What are faecal egg counts and why do we do them?
A faecal egg count (FEC) is an easy way to determine whether a horse needs to be drenched or not. It gives a reflection of a possible parasite burden and can sometimes give insight into which parasites your horse has.
Vets use a FEC to give horse owners a recommendation on drenching and sometimes will also use it to give recommendations on which product to use. A FEC can also be used to see how effective the last drench was by testing a sample 14 days post drenching.
The reason for promoting a FEC to be done at any time is to ensure drench resistance does not develop any further. At the moment, drench resistance in horses is low compared to other animal species. But overdrenching or using the wrong product may contribute to drench resistance. We need to make sensible decisions to keep drench resistance low for equine parasites, so your horses can be kept safe.
Why are there different drenches on the market?
Unfortunately, there is no general drench we can use on all parasites, as susceptibility to drenches differs between parasite species. Also, not all drenches are suitable for all age groups – foals can get health issues from using the wrong product in either the mare or the foal itself.
Things to consider:
- It may not be recommended to drench your horse when you think it needs it. Take a faecal sample in to be sure.
- Not all parasites react the same to drench, make sure you have the right drench for your horse by getting a recommendation by a vet or see the recommendations below.
- In order for the dewormer to work, we have to look at pasture management. This means keeping your parasitic contamination on the paddock low by removing all feces at least once a week. More targeted protocols are needed for different age groups or combinations of ages within a group.
Faecal egg counts (FEC)
Doing a FEC is an effective way to give recommendations about drenching your horse. The clinic is able to do individual counts for individual horses, but can also do groups (for example multiple horses on the same paddock) by combining the sample and giving a result. Talk to your veterinarian if you need advice on how to get a faecal sample or how to get a mixed group sample. We recommend all horse owners to do a FEC before and after drenching.
Horses in general:
Next to drenching on FEC guidance, it is recommended to drench horses regularly – at least twice a year with one drench in early spring (September/October) and the other one on guidance of a FEC (either late summer or autumn) but guidance can be easily obtained using a FEC. Usually, we recommend to drench horses with an egg count per gram (EPG) over 200. This will keep parasite burdens on pastures down.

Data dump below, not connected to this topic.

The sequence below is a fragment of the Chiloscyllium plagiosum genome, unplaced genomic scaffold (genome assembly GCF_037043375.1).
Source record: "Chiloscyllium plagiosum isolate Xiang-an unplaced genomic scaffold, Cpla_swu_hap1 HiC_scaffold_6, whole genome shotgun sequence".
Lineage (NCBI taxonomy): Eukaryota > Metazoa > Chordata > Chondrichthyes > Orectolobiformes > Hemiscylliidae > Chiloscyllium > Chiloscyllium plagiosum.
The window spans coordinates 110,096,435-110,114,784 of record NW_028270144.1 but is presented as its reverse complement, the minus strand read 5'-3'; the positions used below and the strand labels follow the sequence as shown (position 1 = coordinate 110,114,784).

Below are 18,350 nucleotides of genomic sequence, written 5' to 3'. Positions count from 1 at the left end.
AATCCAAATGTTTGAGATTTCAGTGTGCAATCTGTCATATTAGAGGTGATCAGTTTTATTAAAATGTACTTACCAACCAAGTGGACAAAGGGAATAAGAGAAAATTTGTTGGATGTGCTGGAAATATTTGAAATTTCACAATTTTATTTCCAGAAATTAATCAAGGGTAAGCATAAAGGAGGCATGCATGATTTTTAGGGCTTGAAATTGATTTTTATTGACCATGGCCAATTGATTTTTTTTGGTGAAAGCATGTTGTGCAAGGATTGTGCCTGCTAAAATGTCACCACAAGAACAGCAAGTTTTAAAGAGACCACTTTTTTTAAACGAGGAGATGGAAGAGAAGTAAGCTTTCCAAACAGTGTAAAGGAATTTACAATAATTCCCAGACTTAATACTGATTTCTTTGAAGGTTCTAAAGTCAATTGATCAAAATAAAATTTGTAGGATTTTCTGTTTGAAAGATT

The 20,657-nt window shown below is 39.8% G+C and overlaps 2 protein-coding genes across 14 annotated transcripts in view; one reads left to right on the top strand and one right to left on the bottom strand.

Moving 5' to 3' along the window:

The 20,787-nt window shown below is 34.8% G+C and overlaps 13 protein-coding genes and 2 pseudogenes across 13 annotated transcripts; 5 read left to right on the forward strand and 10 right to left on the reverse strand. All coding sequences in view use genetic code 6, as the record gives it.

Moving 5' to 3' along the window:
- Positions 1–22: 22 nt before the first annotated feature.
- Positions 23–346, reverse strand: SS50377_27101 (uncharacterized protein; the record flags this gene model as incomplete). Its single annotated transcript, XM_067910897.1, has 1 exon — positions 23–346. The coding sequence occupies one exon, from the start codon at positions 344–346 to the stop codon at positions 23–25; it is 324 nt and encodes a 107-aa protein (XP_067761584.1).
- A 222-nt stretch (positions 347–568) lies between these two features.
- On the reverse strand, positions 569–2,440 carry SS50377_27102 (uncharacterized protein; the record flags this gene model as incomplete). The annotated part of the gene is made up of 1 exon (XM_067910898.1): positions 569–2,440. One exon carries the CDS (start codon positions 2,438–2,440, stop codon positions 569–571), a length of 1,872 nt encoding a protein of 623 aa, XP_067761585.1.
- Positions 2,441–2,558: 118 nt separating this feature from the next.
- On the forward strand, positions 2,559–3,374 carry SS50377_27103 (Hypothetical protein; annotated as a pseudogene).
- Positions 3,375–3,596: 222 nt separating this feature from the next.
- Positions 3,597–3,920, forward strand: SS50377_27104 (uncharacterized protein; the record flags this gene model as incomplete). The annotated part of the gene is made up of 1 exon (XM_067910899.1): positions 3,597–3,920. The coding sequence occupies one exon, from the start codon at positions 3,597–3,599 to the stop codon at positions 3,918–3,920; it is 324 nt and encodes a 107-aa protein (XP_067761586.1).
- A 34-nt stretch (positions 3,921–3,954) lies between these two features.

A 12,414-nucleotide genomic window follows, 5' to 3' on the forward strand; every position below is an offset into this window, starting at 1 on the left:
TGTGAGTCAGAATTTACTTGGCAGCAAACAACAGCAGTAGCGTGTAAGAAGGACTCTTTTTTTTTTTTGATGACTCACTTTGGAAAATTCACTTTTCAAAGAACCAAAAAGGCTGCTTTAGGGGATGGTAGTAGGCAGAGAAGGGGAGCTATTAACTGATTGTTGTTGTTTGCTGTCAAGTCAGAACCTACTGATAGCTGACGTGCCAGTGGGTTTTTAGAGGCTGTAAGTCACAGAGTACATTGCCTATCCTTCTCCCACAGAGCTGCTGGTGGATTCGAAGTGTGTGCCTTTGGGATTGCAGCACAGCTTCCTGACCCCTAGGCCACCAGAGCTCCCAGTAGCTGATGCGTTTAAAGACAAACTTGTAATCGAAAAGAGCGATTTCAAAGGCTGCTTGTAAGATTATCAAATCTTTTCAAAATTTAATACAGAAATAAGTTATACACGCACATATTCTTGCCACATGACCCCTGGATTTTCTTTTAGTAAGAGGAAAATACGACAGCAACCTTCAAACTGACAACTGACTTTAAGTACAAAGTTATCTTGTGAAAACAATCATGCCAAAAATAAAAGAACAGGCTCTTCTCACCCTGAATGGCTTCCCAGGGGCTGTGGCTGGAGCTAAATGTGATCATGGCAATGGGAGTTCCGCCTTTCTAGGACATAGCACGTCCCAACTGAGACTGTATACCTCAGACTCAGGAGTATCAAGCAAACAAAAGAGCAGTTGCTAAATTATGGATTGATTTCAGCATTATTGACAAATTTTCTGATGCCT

It is always recommended to do a FEC in breeding mares to ascertain the parasite burden in the mare herself and see if she will increase the burden on the paddock before the foal is born.
If a mare is found positive on her FEC, drench her before she foals. To be safe, it is recommended that she is treated at least 2 months to 3 weeks before foaling to ensure the foal gets born on a clean paddock.
It is not recommended to drench the mare after the foal is born, except for situations where parasite burdens either in the mare or on the paddock are really high. Talk to your vet about this.
Foals need a deworming product that is safe for them and is effective for the most common parasites seen in foals.
- 8-10 weeks: Treat for parascaris with a combination drench or Panacur (do not use a product with moxidectin in it).
- At weaning: Treat for strongyles with any combination drench.
- End of first grazing season: Treat with a combination drench.
A FEC is recommended before drenching this age group. It is an option to do a group FEC for yearlings run in the same paddock. Usually, if one animal in the group needs to be drenched it is recommended to do the rest as well.
Put any ‘new’ arrivals in a separate paddock and do a FEC to ascertain the worm burden in the horse pre-drenching. Use a triple-active drench for these horses like Equitak Excel or Ultra Mox. After drenching, repeat the FEC in 14 days to ascertain the effectiveness of the drench before you mix the new arrival with the rest of the horses.
- Clean faeces out of paddocks regularly. This will keep parasite burden low on the paddock and may result in less drenching needed.
- Harrowing can be beneficial when it’s hot and dry.
- Grazing sheep/cattle to clean up pastures. This works well for most parasites, but not for trichostrongylus.
- Plowing and reseeding will only work when you are deep plowing.
- Rotational grazing can keep worm burdens low, shift horses to a ‘new/clean’ paddock every 3 weeks. At least 4 clean paddocks are needed to have 1 paddock stand empty for at least 6-9 weeks.